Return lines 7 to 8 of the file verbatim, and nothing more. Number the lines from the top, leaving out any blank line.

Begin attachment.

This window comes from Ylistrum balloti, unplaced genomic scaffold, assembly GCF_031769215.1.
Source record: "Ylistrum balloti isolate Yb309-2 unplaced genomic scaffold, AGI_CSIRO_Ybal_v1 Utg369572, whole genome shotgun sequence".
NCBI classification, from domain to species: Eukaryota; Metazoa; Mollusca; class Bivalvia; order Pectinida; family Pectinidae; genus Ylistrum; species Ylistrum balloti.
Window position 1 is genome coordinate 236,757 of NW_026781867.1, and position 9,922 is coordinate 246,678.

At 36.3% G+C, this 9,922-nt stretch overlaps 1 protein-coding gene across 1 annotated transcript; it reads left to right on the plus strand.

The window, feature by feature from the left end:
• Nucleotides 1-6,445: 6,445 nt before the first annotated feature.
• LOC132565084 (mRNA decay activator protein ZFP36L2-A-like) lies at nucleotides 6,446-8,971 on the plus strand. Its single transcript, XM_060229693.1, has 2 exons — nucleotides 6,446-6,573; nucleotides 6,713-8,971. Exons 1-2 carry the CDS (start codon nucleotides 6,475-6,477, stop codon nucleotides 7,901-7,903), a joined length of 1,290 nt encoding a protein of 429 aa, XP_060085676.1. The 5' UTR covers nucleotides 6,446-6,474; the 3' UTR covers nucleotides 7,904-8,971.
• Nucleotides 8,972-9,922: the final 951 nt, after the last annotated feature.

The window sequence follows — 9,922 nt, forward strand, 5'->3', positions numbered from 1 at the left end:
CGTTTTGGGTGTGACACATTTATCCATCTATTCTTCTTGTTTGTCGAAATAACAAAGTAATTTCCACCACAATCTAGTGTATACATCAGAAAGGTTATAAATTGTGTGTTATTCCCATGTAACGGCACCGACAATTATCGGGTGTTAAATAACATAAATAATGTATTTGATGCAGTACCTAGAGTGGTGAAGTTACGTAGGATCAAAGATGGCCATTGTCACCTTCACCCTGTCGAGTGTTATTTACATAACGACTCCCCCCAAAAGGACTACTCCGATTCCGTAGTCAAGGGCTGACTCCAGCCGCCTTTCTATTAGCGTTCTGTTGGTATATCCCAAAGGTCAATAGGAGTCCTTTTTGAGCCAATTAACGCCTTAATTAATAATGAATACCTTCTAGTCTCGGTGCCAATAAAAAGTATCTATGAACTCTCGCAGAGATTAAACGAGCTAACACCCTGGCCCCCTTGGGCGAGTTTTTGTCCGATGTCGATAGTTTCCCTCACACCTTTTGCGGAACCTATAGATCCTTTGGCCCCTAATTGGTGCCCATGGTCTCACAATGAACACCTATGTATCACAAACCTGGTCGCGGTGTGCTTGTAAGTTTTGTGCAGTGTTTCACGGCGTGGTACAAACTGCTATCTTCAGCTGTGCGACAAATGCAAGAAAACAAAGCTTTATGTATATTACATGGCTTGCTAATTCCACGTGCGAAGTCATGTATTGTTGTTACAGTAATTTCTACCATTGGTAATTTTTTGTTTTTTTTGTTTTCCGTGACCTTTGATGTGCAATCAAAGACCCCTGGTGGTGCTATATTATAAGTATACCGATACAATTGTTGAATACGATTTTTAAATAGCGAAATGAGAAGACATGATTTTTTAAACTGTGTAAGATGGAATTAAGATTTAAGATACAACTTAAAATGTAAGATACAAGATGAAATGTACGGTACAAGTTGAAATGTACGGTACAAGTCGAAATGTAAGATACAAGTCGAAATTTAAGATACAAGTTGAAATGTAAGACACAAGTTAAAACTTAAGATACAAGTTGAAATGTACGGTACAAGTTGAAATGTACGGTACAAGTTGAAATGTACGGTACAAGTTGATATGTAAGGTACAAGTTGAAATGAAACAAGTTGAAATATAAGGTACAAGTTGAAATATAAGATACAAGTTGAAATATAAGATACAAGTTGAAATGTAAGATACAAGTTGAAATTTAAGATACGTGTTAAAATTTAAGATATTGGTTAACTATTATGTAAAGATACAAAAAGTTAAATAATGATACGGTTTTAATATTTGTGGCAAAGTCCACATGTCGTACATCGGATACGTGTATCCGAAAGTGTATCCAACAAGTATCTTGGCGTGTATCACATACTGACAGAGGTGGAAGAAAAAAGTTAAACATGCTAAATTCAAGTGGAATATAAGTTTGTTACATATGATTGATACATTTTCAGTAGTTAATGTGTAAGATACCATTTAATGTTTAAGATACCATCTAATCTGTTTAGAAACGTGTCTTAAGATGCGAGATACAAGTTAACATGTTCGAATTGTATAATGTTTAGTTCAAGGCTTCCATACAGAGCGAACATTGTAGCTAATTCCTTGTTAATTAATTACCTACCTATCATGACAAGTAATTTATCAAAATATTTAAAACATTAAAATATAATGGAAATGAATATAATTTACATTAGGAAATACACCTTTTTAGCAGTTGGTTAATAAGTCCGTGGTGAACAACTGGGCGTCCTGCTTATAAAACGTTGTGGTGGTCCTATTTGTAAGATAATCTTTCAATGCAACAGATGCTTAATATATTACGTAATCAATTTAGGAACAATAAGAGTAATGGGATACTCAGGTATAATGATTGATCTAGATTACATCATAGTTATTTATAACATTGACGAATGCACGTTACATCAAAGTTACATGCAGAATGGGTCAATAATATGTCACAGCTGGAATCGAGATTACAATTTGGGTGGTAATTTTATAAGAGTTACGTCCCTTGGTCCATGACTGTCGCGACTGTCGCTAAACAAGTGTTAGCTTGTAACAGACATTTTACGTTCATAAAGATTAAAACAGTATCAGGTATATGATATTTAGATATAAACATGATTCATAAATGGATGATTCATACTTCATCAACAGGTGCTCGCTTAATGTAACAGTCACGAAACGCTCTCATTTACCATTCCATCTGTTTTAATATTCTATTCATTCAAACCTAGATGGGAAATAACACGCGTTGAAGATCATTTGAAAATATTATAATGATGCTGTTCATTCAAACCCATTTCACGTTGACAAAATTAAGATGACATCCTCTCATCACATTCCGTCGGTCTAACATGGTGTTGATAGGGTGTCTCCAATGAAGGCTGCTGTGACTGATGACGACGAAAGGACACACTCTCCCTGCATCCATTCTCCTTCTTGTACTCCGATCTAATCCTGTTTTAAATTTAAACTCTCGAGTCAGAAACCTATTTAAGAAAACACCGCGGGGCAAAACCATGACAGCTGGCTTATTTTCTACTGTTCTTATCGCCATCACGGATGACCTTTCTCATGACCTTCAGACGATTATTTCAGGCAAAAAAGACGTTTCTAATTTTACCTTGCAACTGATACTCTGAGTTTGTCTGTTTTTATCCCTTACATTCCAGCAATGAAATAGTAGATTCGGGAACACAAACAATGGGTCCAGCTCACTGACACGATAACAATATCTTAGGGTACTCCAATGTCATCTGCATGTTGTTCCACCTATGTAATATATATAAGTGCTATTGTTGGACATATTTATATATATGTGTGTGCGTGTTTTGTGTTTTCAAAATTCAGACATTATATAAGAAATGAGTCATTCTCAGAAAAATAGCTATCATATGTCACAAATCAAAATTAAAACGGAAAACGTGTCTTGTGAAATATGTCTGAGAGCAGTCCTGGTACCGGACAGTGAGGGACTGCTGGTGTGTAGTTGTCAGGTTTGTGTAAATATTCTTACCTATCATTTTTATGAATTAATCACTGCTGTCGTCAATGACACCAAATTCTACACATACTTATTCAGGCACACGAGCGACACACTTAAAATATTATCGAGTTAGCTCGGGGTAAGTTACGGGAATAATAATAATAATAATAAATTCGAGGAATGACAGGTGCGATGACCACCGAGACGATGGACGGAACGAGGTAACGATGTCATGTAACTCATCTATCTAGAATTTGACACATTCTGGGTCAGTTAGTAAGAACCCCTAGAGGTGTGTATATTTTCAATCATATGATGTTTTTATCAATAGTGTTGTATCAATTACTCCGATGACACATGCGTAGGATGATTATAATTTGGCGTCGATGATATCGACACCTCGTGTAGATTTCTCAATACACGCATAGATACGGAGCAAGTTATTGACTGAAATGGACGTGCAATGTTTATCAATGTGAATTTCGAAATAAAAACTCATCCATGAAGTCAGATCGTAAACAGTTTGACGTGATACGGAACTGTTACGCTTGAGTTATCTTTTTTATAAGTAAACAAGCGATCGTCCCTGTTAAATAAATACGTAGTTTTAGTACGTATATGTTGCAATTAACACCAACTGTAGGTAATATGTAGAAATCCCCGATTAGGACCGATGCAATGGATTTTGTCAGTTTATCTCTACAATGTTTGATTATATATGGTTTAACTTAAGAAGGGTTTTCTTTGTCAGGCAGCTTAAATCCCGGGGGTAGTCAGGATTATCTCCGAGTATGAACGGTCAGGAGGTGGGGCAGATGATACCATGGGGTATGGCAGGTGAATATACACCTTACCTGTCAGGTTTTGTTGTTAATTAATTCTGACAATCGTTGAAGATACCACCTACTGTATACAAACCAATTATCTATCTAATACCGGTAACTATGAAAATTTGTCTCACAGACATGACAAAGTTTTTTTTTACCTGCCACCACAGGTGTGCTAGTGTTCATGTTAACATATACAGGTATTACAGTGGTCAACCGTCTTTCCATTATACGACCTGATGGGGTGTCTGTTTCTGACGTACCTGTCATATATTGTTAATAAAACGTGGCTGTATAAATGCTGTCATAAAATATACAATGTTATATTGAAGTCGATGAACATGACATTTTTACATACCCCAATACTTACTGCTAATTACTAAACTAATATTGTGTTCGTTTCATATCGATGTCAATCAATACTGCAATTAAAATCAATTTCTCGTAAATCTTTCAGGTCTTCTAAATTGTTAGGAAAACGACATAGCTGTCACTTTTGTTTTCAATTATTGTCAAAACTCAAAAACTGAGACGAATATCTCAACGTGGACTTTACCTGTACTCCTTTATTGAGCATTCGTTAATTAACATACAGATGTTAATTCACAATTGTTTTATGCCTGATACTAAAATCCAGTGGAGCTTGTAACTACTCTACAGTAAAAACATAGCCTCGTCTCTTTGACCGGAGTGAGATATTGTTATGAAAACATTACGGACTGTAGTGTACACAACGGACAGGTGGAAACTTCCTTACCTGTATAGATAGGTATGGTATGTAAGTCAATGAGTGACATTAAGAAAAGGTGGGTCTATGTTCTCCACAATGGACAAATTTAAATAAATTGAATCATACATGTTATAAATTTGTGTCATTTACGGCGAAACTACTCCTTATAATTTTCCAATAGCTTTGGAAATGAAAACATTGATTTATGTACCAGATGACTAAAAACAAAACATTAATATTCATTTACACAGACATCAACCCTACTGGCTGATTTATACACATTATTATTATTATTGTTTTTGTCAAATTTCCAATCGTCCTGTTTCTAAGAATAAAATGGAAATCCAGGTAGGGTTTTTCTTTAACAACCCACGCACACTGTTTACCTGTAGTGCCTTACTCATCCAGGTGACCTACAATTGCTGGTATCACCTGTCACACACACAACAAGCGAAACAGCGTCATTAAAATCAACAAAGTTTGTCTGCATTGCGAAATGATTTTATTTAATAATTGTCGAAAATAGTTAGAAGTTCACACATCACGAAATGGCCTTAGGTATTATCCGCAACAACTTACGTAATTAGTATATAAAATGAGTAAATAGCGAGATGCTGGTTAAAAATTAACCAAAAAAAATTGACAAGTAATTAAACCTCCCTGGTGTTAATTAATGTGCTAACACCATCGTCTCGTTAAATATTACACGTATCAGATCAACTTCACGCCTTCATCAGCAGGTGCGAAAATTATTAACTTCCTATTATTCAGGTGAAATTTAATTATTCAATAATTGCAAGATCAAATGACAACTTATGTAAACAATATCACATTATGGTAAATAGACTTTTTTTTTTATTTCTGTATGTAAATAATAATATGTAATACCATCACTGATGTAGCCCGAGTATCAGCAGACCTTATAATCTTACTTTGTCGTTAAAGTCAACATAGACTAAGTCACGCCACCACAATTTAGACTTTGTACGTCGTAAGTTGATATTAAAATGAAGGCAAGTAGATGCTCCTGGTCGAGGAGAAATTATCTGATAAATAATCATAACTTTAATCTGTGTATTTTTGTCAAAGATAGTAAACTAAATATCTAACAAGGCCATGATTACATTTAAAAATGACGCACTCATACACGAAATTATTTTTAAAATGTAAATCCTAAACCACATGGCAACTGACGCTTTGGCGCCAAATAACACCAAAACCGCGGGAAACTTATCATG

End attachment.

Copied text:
• Nucleotides 1-6,445: 6,445 nt before the first annotated feature.
• LOC132565084 (mRNA decay activator protein ZFP36L2-A-like) lies at nucleotides 6,446-8,971 on the plus strand. Its single transcript, XM_060229693.1, has 2 exons — nucleotides 6,446-6,573; nucleotides 6,713-8,971. Exons 1-2 carry the CDS (start codon nucleotides 6,475-6,477, stop codon nucleotides 7,901-7,903), a joined length of 1,290 nt encoding a protein of 429 aa, XP_060085676.1. The 5' UTR covers nucleotides 6,446-6,474; the 3' UTR covers nucleotides 7,904-8,971.